How to Market Your Photography Business Outside of The Internet
Sadly a lot of beginner photographers have come to rely on social media to bring in paying clients. This is not a blog post to discredit social media. We most definetly need to be using it, and need to be everywhere our clients are. Facebook, Instagram, Snapchat, etc. When we find a business we love or are interested in checking out, we typically seek them out on social media to find out more about them. Their prices, products, and overall, their brand.
However, social media changes frequently. And with the recent repeal of Net Neutrality and the changes to Facebook, which has been dubbed "The Facebook Apocalypse" by small business owners, it is critical now more than ever, for photographers to learn how to focus our marketing efforts outside of social media.
In August of this year, the world wide web will only be 27 years old. That is when the internet was introduced. It didn't really start taking off until a few years later. It is crazy to think that I was only a freshman in high school at that time! To give you some perspective, Google didn't exist, dial up was the only option, and Yahoo was first introduced.
So how did businesses advertise before the internet? Well remember that term called connection? No not internet connection. A real connection with people. Actually talking to them face to face. We seem to have lost that touch these days. Imagine a business owner taking his lunch break at the diner down the street. He sits at the bar next to a stranger and orders his lunch. The two get to talking, telling stories of back in the day when they were kids. Conversing, and relating. The stranger then asks the man what he does for a living. He tells him he owns a store down the street from there. Tells him he should stop in next time he's in town. And the next time the stranger is in town, he stops by that mans business. The business owner built a connection with the stranger. In that one hour of being at the diner, he was able to get to know the business owner, like him, and trust him based on his ability to socialize. The 3 main values of any business, Know, Like, and Trust. So get out there and socialize!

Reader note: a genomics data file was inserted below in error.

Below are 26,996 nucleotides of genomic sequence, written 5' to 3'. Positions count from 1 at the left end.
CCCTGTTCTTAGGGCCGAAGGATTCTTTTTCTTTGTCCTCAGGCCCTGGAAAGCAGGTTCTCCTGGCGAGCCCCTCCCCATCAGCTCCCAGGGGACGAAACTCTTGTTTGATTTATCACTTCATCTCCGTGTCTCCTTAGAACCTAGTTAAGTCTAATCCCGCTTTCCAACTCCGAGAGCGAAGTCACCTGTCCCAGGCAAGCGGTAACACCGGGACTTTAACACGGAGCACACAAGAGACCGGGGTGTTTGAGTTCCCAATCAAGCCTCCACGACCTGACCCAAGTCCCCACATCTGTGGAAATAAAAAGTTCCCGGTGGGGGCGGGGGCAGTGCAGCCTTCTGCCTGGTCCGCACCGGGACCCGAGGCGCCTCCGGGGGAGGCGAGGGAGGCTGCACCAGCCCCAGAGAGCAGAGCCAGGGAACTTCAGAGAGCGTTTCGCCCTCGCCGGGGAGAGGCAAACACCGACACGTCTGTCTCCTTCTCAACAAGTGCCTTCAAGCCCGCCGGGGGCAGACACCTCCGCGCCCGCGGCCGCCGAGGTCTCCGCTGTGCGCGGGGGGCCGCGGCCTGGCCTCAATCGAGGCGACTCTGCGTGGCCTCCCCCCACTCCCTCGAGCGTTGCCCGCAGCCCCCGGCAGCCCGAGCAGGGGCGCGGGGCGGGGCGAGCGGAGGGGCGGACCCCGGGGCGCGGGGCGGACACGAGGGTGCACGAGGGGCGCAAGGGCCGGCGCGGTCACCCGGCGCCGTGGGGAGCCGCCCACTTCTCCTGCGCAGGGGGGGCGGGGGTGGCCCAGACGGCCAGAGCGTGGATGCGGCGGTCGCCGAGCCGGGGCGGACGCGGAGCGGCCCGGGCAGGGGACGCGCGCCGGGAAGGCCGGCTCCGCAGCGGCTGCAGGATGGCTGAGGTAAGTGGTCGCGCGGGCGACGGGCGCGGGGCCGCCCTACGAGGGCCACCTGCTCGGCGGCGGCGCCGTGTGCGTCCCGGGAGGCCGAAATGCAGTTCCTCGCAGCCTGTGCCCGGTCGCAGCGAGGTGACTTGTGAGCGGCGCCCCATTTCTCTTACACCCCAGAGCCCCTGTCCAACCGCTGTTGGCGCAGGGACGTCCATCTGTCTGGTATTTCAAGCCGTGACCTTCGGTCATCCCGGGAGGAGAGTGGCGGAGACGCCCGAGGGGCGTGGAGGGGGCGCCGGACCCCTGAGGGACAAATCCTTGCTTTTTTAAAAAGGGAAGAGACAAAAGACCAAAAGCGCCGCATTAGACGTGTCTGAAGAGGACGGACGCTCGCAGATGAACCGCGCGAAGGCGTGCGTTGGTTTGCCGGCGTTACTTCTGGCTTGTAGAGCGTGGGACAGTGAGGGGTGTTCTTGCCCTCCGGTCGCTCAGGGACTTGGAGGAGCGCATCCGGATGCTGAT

Already have a few clients that maybe you haven't seen in awhile? Send them a post card. Design it with a past session photo or two, and send it to them. Tell them its been awhile since your last session and you would love to see them again. I absolutely love getting personal notes in the mail! Not just a happy birthday post on Facebook, but a physical card with a hand written note. It makes you light up a bit doesn't it? If you haven't been collecting home adresses, or birthday information from your client, grab my Client Information Spreadsheet and get to collecting!
Also, take that list of clients, and highlight who it is that you might see on occasion out and about. At your kids school functions? Do you run into them at the grocery store? Make a note of little personal tidbits you know about them, that you can ask them about. Did their son or Daughter just graduate from college? Ask them how they are doing. Did they just buy a house? Congratulate them and ask them how they like it in the new place.
Finding clients is one thing, keeping them is a whole different process. This business takes patience. Even the most sought after style of photography, needs to have more than just their talent.